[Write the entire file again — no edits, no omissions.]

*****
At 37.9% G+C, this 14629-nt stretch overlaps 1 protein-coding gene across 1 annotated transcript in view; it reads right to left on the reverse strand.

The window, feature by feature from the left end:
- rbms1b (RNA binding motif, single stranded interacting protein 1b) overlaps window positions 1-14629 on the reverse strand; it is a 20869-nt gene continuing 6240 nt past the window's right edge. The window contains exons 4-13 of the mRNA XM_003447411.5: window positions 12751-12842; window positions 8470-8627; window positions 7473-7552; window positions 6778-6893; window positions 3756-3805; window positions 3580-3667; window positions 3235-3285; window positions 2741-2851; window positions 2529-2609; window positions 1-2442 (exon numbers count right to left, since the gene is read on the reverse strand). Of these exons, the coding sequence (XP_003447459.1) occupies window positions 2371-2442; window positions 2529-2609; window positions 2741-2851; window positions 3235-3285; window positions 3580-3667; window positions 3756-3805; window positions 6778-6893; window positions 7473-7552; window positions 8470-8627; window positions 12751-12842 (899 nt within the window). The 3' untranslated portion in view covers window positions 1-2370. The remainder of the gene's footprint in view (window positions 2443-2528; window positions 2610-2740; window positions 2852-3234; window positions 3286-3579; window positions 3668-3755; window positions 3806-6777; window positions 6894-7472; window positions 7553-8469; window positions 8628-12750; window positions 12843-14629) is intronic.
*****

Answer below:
At 37.9% G+C, this 14629-nt stretch overlaps 1 protein-coding gene across 1 annotated transcript in view; it reads right to left on the reverse strand.

The window, feature by feature from the left end:
- rbms1b (RNA binding motif, single stranded interacting protein 1b) overlaps window positions 1-14629 on the reverse strand; it is a 20869-nt gene continuing 6240 nt past the window's right edge. The window contains exons 4-13 of the mRNA XM_003447411.5: window positions 12751-12842; window positions 8470-8627; window positions 7473-7552; window positions 6778-6893; window positions 3756-3805; window positions 3580-3667; window positions 3235-3285; window positions 2741-2851; window positions 2529-2609; window positions 1-2442 (exon numbers count right to left, since the gene is read on the reverse strand). Of these exons, the coding sequence (XP_003447459.1) occupies window positions 2371-2442; window positions 2529-2609; window positions 2741-2851; window positions 3235-3285; window positions 3580-3667; window positions 3756-3805; window positions 6778-6893; window positions 7473-7552; window positions 8470-8627; window positions 12751-12842 (899 nt within the window). The 3' untranslated portion in view covers window positions 1-2370. The remainder of the gene's footprint in view (window positions 2443-2528; window positions 2610-2740; window positions 2852-3234; window positions 3286-3579; window positions 3668-3755; window positions 3806-6777; window positions 6894-7472; window positions 7553-8469; window positions 8628-12750; window positions 12843-14629) is intronic.